In addition, there is currently no paid maternity leave for women in the United States. This is a form of institutionalized sexism, as it is a system that does not really give pregnant women the option to make money. In a way, it is kicking pregnant women out of the workforce. In addition to paid labor at a job, women are expected to do unpaid labor at home. Women are expected to do daily house chores, such as doing the laundry, cooking dinner, and doing the dishes. If a woman is also working full time, she is expected to do this in addition to her actual work.
This leads to an overload of work being expected of the woman. The way to solve these social issues is to fix the issues of sexism and racism. Fixing the issues of racism and sexism require understanding how they work together. Institutionalized racism has been along for an extended period of time, dating back to slavery. Many people feel that racism ended in the 1960s, and that the Civil Rights Movement fixed everything. People fail to understand that racism is still a very present problem in today’s society, and that contributes to it being able to be fixed.
Many people take a colorblind approach to racism, claiming that they do not see race in people. By claiming to not see race, people are trying to ignore that it is there instead of fixing the root of the problem. We need to understand that people are different and over different races, but they should still be treated equally. One of the largest movements to fix the issue sexism is feminism. Feminism is “a movement to end sexism, sexist exploitation, and oppression” (Hooks, 2000, page 1). Feminism is not only focused on fixing the issue of sexism, but also fixing the treatment of marginalized groups.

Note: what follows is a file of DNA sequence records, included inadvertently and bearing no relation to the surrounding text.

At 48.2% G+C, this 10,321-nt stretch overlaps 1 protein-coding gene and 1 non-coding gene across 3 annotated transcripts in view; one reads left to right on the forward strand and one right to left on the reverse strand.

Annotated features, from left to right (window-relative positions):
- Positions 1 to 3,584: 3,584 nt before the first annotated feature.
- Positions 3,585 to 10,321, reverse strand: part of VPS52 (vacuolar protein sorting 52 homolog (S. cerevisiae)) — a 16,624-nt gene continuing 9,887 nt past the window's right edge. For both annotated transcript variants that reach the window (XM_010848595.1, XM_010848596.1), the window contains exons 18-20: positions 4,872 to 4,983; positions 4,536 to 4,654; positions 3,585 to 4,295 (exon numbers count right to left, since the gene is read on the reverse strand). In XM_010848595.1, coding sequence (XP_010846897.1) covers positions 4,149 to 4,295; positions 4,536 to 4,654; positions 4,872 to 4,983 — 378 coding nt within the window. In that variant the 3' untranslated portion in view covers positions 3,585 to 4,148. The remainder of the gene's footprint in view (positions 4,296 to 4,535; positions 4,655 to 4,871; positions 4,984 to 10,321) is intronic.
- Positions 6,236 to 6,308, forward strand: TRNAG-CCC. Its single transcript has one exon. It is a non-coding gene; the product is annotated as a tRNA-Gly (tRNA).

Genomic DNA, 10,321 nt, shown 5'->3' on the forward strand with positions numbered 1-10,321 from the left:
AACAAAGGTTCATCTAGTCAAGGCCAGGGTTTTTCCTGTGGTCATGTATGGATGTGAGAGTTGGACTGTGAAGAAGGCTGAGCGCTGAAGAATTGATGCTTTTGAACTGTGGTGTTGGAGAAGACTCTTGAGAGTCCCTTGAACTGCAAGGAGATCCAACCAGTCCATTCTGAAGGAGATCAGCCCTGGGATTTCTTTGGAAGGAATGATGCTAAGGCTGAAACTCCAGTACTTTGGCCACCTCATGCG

These marginalized groups are also the groups that are likely to face racism, so feminism works to fix both racism and sexism. In the same way as racism, many people believe that there is no need to feminism anymore because women are more free than they’ve ever been. They’re tired of hearing women complain about how much they hate men when there are women being oppressed to a greater degree in other countries. These people fail to understand what feminism actually is, and are comparing one person’s oppression to another’s.
Feminism works to end all sexism, including stereotypes against men. Without feminism, “it may be against the law for a male to teach grades lower than the sixth” (Baumgardner & Richards, 2000, page 34) on the basis that men are not emotionally suited to teach young children. Feminists also work for the right for a woman’s choice. Feminists work to let women know that it is okay to want to go out into the workforce and it’s okay to want to be a stay at home mom. It’s okay to want to have an abortion and it’s okay to not want an abortion.
All that matters is that women have a choice in the issue, and that they are not being forced into anything. In order to end sexism, everyone needs to work together and get behind feminism. Although the word “feminist” may be seen as a label with a negative connotation, we need to work to change that. People need to stop being so quick to jump to conclusions about feminism, make an attempt to truly understand it, and work to get behind it. Only when people truly understand the issues of sexism and racism and make an attempt to fix them will these issues finally be eradicated.